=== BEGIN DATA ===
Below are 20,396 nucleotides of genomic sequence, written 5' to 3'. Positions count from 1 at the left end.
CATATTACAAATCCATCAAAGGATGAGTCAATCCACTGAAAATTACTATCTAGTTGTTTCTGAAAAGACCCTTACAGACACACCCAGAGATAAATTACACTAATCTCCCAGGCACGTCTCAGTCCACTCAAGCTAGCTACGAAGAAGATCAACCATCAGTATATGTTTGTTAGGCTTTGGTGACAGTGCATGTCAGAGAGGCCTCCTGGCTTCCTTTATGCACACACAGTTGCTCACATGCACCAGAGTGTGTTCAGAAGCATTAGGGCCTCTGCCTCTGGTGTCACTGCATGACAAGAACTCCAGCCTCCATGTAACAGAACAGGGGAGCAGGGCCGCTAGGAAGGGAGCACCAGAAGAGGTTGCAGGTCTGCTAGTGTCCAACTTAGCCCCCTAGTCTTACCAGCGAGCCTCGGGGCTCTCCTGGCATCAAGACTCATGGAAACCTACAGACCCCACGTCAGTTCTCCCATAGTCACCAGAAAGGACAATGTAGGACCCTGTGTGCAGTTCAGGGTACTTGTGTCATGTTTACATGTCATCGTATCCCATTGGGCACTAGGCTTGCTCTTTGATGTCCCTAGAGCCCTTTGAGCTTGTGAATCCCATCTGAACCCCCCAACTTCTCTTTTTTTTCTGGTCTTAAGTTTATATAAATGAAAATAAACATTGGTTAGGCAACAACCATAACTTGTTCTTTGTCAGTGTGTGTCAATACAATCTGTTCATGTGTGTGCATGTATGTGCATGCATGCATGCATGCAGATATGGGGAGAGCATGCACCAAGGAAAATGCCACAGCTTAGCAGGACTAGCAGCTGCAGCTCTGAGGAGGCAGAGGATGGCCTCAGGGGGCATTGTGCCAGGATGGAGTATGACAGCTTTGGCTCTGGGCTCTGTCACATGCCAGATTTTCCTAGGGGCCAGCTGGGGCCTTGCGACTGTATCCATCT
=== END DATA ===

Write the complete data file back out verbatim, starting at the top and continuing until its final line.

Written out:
Below are 20,396 nucleotides of genomic sequence, written 5' to 3'. Positions count from 1 at the left end.
CATATTACAAATCCATCAAAGGATGAGTCAATCCACTGAAAATTACTATCTAGTTGTTTCTGAAAAGACCCTTACAGACACACCCAGAGATAAATTACACTAATCTCCCAGGCACGTCTCAGTCCACTCAAGCTAGCTACGAAGAAGATCAACCATCAGTATATGTTTGTTAGGCTTTGGTGACAGTGCATGTCAGAGAGGCCTCCTGGCTTCCTTTATGCACACACAGTTGCTCACATGCACCAGAGTGTGTTCAGAAGCATTAGGGCCTCTGCCTCTGGTGTCACTGCATGACAAGAACTCCAGCCTCCATGTAACAGAACAGGGGAGCAGGGCCGCTAGGAAGGGAGCACCAGAAGAGGTTGCAGGTCTGCTAGTGTCCAACTTAGCCCCCTAGTCTTACCAGCGAGCCTCGGGGCTCTCCTGGCATCAAGACTCATGGAAACCTACAGACCCCACGTCAGTTCTCCCATAGTCACCAGAAAGGACAATGTAGGACCCTGTGTGCAGTTCAGGGTACTTGTGTCATGTTTACATGTCATCGTATCCCATTGGGCACTAGGCTTGCTCTTTGATGTCCCTAGAGCCCTTTGAGCTTGTGAATCCCATCTGAACCCCCCAACTTCTCTTTTTTTTCTGGTCTTAAGTTTATATAAATGAAAATAAACATTGGTTAGGCAACAACCATAACTTGTTCTTTGTCAGTGTGTGTCAATACAATCTGTTCATGTGTGTGCATGTATGTGCATGCATGCATGCATGCAGATATGGGGAGAGCATGCACCAAGGAAAATGCCACAGCTTAGCAGGACTAGCAGCTGCAGCTCTGAGGAGGCAGAGGATGGCCTCAGGGGGCATTGTGCCAGGATGGAGTATGACAGCTTTGGCTCTGGGCTCTGTCACATGCCAGATTTTCCTAGGGGCCAGCTGGGGCCTTGCGACTGTATCCATCT